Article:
WE forget, I think, that modern work patterns were never designed to fit alongside parenting. That is, the expectation was that one parent would work while the other cared for the children.

As women increasingly entered the workforce; as two incomes became necessary to support a family; and as fewer families had one stay at home parent, society didn't bother to adjust to make working full time and full time parenting an easily doable gig.

Speaking to any working parent and they're generally tired, rushed and in need of a break.

Speak to any working parent during this pandemic and they're in need of lengthy bed rest.

So while the decision to close schools throughout January is the correct one, given rising transmission rates and the new, more virulent strain of the virus, the despair from parents as they assess the impact of a month - or more - with no childcare and no schooling is understandable.

Caring for children, home schooling them and working is no straightforward task. There's a distinction between the first and second of those, although they overlap. Being mindful of children's wellbeing and taking a holistic approach to learning is all part of education. Home schooling takes into account care for children.

But it is a very distinct prospect, to teach your children at home with little to no support.

One of the upsides to the taking a decision now to keep schools closed to the majority of children until February is that it gives families some stability and the chance to put a routine in place.

There was, though, a chance to try a blended learning approach after the summer holidays but this opportunity was missed in the push to have children return to school full time.

Lessons have been learned from the first lockdown in how to support vulnerable children and alternative learning packages for pupils who do not have access to the internet or even to computers.

Had the government focused more on blended learning, there would be a broader wealth of at home resources for parents to use with their children.

As it is, there have been very little resources and advice for parents who find themselves home schooling - and often several ages and stages at once.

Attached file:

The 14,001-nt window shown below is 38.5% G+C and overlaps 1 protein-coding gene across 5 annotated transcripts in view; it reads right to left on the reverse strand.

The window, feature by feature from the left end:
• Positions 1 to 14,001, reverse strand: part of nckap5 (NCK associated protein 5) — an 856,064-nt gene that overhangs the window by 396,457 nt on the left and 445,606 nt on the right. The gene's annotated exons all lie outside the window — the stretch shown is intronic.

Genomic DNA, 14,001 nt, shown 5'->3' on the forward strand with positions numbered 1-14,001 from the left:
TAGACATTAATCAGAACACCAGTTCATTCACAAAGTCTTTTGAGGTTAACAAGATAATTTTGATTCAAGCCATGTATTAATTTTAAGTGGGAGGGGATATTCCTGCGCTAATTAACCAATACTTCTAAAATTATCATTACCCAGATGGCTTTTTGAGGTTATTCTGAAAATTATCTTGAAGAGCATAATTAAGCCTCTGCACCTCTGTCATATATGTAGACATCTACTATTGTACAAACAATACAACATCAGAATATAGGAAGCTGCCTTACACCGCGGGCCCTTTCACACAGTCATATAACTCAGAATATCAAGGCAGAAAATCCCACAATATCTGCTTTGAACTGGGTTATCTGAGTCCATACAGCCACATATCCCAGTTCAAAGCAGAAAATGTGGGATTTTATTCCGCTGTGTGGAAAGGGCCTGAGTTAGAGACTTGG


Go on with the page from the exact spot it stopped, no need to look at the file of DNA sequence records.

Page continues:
Work-wise, practical support from businesses has been piecemeal and entirely depended on the employer too. Some parents have talked about their bosses giving them additional days annual leave to assist with home schooling or allowing them to change their hours or working patterns to accommodate childcare.

Others have spoken of a complete lack of flexibility in the workplace and the exhaustion and despair of making up their hours well into the night.

The situation most negatively affects women, with studies showing that women spent twice as much time as men on home schooling and care during the last full lockdown.

Researchers at University College London (UCL) found women across age groups bore the brunt of childcare and education. Those with primary aged children were more likely to have given up work than fathers of children of the same age.

That's not to say that single dads weren't exhausted and overstretched too, but the bulk of the burden fell to mothers and will this time too.

There's a repeated refrain that parents shouldn't worry too much about keeping up classroom-standard learning and focus more on wellbeing. That's well meaning and right, but it will be cold comfort to parents concerned about their teenager's exam prospects and next steps. It will be a sop to those whose pre-schoolers have lost their social skills and have been separated from friends.

Far more practical support for working parents is needed this time around. Financial support is needed to allow breaks from work for a start.

It's not possible or practical to give parents crash course training in teaching. But there must be more than telling them that education isn't as important in the short term as wellbeing.